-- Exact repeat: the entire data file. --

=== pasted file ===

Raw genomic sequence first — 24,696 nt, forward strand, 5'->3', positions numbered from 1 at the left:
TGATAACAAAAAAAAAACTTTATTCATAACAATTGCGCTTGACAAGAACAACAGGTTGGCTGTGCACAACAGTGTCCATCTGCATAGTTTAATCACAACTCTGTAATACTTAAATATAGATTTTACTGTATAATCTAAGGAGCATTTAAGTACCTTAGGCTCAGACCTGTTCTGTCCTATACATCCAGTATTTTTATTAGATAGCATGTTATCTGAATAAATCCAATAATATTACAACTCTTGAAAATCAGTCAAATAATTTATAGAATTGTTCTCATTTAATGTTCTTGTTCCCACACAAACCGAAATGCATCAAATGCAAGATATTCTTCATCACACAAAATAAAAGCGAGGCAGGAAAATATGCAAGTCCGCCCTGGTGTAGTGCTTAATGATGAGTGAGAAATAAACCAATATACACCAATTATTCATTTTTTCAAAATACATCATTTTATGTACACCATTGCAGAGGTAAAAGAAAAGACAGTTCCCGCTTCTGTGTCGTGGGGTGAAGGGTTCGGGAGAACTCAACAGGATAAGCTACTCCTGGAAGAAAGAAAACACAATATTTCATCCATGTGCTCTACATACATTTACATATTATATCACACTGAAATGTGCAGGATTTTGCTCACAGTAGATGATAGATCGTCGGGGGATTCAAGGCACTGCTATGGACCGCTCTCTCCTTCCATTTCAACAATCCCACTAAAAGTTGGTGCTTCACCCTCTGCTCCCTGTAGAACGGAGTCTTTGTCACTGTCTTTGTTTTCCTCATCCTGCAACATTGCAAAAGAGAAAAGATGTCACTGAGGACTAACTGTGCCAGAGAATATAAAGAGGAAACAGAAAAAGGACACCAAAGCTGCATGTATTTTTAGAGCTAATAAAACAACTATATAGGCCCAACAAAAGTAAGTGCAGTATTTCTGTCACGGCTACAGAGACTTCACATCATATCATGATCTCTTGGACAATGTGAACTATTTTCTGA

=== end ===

Raw genomic sequence first — 24,696 nt, forward strand, 5'->3', positions numbered from 1 at the left:
TGATAACAAAAAAAAAACTTTATTCATAACAATTGCGCTTGACAAGAACAACAGGTTGGCTGTGCACAACAGTGTCCATCTGCATAGTTTAATCACAACTCTGTAATACTTAAATATAGATTTTACTGTATAATCTAAGGAGCATTTAAGTACCTTAGGCTCAGACCTGTTCTGTCCTATACATCCAGTATTTTTATTAGATAGCATGTTATCTGAATAAATCCAATAATATTACAACTCTTGAAAATCAGTCAAATAATTTATAGAATTGTTCTCATTTAATGTTCTTGTTCCCACACAAACCGAAATGCATCAAATGCAAGATATTCTTCATCACACAAAATAAAAGCGAGGCAGGAAAATATGCAAGTCCGCCCTGGTGTAGTGCTTAATGATGAGTGAGAAATAAACCAATATACACCAATTATTCATTTTTTCAAAATACATCATTTTATGTACACCATTGCAGAGGTAAAAGAAAAGACAGTTCCCGCTTCTGTGTCGTGGGGTGAAGGGTTCGGGAGAACTCAACAGGATAAGCTACTCCTGGAAGAAAGAAAACACAATATTTCATCCATGTGCTCTACATACATTTACATATTATATCACACTGAAATGTGCAGGATTTTGCTCACAGTAGATGATAGATCGTCGGGGGATTCAAGGCACTGCTATGGACCGCTCTCTCCTTCCATTTCAACAATCCCACTAAAAGTTGGTGCTTCACCCTCTGCTCCCTGTAGAACGGAGTCTTTGTCACTGTCTTTGTTTTCCTCATCCTGCAACATTGCAAAAGAGAAAAGATGTCACTGAGGACTAACTGTGCCAGAGAATATAAAGAGGAAACAGAAAAAGGACACCAAAGCTGCATGTATTTTTAGAGCTAATAAAACAACTATATAGGCCCAACAAAAGTAAGTGCAGTATTTCTGTCACGGCTACAGAGACTTCACATCATATCATGATCTCTTGGACAATGTGAACTATTTTCTGA